Benson asked if her patient’s son would qualify to be released.

“The conversation on who’s released isn’t a federal conversation," Merkley responded. "I don’t have much to share on how that is going or how they’ve revised standards to reduce contagion."

One resident from Scappoose, who said she had not yet received unemployment benefits, asked about what she could do to receive them.

Merkley said that in his office, representatives can call the state unemployment office and say they have a constituent who has not yet received their unemployment benefits, and sometimes the constituent will receive their benefits right away.

Merkley noted he has heard firsthand accounts of individuals receiving unemployment benefits after months without them and the relief they feel after being able to catch up on all expenses. Merkley said extending unemployment benefits is one of the major priorities he has been working with the state on.

“I certainly hope we can extend the $600,” Merkley said.

To close out the Town Hall, Merkley shared his thoughts on the state of democracy in the United States.

“How do we make our republic function as government by and for the people? It has become profoundly different. Passing a bill on good housing policy now takes a supermajority. [We’ve got] lots of work to do to put our nation back on track,” Merkley said.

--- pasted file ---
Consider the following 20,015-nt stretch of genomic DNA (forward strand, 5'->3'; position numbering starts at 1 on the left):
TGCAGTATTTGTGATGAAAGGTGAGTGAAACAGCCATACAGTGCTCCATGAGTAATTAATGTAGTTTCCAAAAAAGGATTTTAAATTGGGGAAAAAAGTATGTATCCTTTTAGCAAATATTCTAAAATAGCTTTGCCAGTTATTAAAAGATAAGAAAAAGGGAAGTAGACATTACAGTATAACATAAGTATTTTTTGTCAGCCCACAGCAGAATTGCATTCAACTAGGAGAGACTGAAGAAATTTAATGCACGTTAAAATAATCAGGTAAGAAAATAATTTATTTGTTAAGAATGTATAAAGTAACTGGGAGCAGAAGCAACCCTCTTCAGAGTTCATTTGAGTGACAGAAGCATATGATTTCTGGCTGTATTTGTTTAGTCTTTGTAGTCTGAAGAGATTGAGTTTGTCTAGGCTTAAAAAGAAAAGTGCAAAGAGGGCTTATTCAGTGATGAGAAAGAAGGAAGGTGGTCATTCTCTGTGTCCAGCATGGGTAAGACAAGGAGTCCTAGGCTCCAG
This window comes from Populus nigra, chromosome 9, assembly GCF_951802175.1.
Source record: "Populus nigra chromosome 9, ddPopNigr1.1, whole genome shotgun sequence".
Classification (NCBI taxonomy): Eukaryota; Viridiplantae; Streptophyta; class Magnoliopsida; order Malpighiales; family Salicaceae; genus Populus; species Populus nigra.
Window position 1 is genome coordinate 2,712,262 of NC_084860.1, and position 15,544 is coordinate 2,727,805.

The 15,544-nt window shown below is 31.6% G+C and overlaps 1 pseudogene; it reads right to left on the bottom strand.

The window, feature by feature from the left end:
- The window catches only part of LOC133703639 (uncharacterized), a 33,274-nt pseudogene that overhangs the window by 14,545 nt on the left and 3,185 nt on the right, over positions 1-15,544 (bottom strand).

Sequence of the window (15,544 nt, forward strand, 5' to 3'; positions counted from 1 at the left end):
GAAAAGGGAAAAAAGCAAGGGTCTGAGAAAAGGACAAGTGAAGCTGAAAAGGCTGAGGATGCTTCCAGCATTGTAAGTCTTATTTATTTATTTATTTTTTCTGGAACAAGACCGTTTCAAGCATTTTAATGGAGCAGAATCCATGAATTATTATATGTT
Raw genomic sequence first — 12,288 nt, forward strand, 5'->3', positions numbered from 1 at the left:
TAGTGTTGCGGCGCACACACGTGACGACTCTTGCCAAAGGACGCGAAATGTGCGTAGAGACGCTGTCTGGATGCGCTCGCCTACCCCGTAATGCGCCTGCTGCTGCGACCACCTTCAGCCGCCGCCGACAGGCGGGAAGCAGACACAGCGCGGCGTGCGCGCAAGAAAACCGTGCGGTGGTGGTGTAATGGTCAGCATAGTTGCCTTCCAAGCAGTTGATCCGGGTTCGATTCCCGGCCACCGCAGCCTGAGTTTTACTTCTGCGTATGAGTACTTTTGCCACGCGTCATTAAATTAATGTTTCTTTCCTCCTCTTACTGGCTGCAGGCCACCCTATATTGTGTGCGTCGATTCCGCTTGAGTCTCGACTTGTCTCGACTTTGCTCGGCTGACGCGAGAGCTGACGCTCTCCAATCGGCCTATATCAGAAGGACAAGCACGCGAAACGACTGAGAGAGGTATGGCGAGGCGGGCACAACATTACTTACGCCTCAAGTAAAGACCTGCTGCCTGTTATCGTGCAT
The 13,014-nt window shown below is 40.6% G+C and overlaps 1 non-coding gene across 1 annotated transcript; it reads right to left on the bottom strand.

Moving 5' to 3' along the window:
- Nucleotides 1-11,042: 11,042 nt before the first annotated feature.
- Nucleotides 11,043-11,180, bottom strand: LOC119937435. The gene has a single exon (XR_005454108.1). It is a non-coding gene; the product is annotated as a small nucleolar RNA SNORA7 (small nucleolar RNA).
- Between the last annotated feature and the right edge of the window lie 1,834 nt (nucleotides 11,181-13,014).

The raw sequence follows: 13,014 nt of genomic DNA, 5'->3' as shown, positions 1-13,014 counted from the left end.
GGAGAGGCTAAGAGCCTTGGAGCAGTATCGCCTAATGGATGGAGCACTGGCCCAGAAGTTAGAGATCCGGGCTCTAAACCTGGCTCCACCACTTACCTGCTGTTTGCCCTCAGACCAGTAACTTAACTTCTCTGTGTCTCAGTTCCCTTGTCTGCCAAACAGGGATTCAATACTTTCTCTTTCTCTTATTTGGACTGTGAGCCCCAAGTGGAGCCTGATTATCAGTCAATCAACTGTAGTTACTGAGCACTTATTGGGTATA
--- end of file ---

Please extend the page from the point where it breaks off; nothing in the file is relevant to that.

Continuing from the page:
Merkley's July 29 town hall was his 36th of the year.

The following is additional details requested by The Chronicle concerning legislation discussed at the Columbia County town hall.

GOP BILL Renter assistance

$3.3 billion total

  • $2.2 billion in Section 8 vouchers
  • $1 billion to public housing authorities in a vague, unclear channel

HOUSE BILL Renter assistance

  • $75 billion for homeowners’ assistance
  • $100 billion for a rental assistance fund to capture folks that are outside of typical support systems
  • Additional funding in CCDBG and ESG grants.

The Credit Report and Eviction Defense in Turbulent (CREDIT) Emergencies Act of 2020 would prevent or erase unpaid rent, property evictions, or unpaid judgements that occur during the coronavirus pandemic from negatively impacting Americans’ credit scores.

The Emergency Water and Energy is a Human Right Act would protect Americans’ access to electricity, running water, and other critical utilities during the crisis by barring any utilities that receive federal support in the next round of relief funding from shutting off power or water to consumers.

Additionally, the bill would require providers to reconnect households that have been disconnected during the pandemic and allocate $1.5 billion in grants to assist low-income households paying a high proportion of household income for drinking water and wastewater service.

Preventing Authoritarian Policing Tactics on America’s Streets Act would block the Trump administration from deploying federal forces as a shadowy paramilitary against Americans:

  • Require individual and agency identification on uniforms of officers and prevent unmarked vehicles from being used in arrests.
  • Limit federal agents’ crowd control activities to federal property and its immediate vicinity, unless their presence is specifically requested by both the mayor and governor.
  • Require disclosure on an agency website within 24 hours of deployments specifying the number of personnel and purposes of deployment.
  • Make arrests in violation of these rules unlawful.

For more information, contact Sen. Merkley's office by calling 503-326-3386, or visit